Many people are not aware of just how incredibly easy it is to make your ricotta at home, and if you use good-quality dairy for your ingredients, your results will be far superior to most store-bought U.S. brands -- fresher, creamier, and more flavorful. Once you've tried it, you might never go back to store-bought! Note that traditionally, ricotta is made from the whey that drains from freshly made cheese curds, reheated to separate out the remaining curds (hence the name ricotta, meaning "recooked"), but it is perfectly fine (and more productive) to make it from whole milk instead.
It's such a fantastically versatile end product as well: You can spread it on crostini, paired with savory or sweet toppings for fantastically simple, yet elegant antipasti or party finger foods, use it directly as a very simple pasta sauce, thinned with a little bit of the pasta cooking water and seasoned liberally with freshly ground black pepper, or in stuffed pasta recipes, such as this recipe for Spinach and Ricotta Cannelloni. You can use it in countless desserts, such as this delicious Lemon-Ricotta Cake, Cannoli, and Sicilian cassata. And it's not limited to just Italian cooking either: You can use it as a substitute for cream cheese, mascarpone, or any other fresh cheese in cheesecakes or other recipes.
For a lighter ricotta, you can just use 4 cups of whole milk instead of milk and cream. I would not recommend, however, using skim or nonfat milk, or the results can be bland and grainy.
- 3 cups whole milk
- 1 cup of heavy cream
- 1/2 teaspoon kosher salt or sea salt
- 3 tablespoons lemon juice or white vinegar (I much prefer lemon juice for the flavor, but vinegar can be used as well, as long as it is a neutral, white vinegar.)
- 3 large squares cheesecloth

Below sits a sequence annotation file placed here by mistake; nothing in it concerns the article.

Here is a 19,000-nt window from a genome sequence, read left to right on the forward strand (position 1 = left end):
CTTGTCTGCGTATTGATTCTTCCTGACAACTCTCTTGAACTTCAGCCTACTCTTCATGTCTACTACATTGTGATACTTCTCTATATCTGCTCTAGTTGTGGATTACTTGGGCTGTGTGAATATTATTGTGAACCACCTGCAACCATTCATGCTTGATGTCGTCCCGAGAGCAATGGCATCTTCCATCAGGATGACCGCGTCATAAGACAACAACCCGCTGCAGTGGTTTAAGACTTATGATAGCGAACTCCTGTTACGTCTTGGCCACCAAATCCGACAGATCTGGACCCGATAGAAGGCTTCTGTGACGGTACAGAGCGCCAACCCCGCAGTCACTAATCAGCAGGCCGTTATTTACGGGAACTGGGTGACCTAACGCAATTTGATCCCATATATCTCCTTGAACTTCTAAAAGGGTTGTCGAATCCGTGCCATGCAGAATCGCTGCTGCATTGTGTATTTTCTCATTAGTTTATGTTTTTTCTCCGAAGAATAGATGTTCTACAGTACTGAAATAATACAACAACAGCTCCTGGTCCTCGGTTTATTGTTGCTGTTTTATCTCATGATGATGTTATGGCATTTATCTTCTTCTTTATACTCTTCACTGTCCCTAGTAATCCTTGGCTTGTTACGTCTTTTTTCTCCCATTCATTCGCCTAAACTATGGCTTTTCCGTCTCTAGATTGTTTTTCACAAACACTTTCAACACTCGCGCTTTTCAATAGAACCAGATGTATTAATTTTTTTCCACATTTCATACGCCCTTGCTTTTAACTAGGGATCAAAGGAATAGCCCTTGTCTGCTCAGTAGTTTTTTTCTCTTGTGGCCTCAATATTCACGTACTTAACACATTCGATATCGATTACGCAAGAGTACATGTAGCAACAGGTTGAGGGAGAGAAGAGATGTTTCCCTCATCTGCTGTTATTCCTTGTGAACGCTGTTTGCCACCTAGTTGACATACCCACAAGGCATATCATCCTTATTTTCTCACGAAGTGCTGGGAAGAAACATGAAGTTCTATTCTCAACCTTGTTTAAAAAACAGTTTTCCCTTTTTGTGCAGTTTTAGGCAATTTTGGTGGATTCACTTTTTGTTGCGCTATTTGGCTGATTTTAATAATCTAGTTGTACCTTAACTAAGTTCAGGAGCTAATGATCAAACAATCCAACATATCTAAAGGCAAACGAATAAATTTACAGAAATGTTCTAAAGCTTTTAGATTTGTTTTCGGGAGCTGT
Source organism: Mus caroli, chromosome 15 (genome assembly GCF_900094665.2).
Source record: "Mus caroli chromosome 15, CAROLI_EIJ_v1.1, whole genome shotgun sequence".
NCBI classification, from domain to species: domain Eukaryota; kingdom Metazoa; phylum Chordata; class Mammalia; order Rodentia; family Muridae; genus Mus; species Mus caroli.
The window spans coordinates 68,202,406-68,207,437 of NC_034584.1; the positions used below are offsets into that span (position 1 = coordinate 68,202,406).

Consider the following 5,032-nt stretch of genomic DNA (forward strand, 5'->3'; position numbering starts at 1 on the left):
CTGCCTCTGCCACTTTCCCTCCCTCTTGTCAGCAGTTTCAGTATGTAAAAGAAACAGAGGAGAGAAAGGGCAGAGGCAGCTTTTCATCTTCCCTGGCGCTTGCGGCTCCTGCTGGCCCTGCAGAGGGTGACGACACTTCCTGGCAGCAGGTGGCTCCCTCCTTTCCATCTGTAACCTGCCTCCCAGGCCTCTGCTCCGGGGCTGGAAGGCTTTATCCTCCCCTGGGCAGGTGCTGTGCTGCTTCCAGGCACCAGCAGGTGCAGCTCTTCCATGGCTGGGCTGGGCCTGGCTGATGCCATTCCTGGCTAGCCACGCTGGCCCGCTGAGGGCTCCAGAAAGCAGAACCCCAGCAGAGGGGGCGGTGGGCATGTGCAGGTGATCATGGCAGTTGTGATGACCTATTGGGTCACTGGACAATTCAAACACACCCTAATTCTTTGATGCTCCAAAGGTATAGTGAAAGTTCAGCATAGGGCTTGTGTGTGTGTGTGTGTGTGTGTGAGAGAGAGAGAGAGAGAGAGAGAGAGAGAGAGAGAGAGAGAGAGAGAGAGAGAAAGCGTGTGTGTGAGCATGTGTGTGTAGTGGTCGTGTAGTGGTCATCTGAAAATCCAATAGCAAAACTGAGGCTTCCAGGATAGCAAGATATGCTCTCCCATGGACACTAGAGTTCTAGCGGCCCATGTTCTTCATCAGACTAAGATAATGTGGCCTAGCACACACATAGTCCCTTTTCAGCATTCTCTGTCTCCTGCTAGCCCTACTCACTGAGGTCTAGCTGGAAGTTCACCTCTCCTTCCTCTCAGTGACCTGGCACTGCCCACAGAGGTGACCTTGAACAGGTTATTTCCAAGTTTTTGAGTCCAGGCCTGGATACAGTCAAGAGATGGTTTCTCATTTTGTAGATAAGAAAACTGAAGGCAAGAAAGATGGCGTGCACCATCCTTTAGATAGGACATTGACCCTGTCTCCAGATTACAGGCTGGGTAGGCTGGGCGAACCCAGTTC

Prepare either a fine-holed colander or a fine-mesh strainer by lining it with the layers of cheesecloth and placing it in a larger bowl. Set aside.
In a medium, heavy-bottomed saucepan, heat the milk, cream, and salt over medium heat just until it reaches 190 degrees Fahrenheit (prepare your lemon juice or vinegar while the milk heats), occasionally stirring to prevent sticking or burning.
Remove the pot from the heat immediately and quickly pour in the acid (lemon juice or vinegar) and give the mixture a couple of quick stirs with a wooden spoon to incorporate the acid well. Curds will start to form immediately.
Let the mixture sit for about 5 minutes, undisturbed, then pour it into the prepared cheesecloth-lined colander or strainer.
Now let it sit and strain, undisturbed, for anywhere from half an hour (for a wetter, thinner consistency) to 3 or 4 hours (for thicker, creamier, dryer ricotta). It depends on your preference and how you intend to use it, and you can check it periodically to determine whether it has reached your desired consistency or not.
If it's going to be a several-hour-long sit, you can transfer the entire straining setup to the refrigerator (set over a bowl) to finish straining there.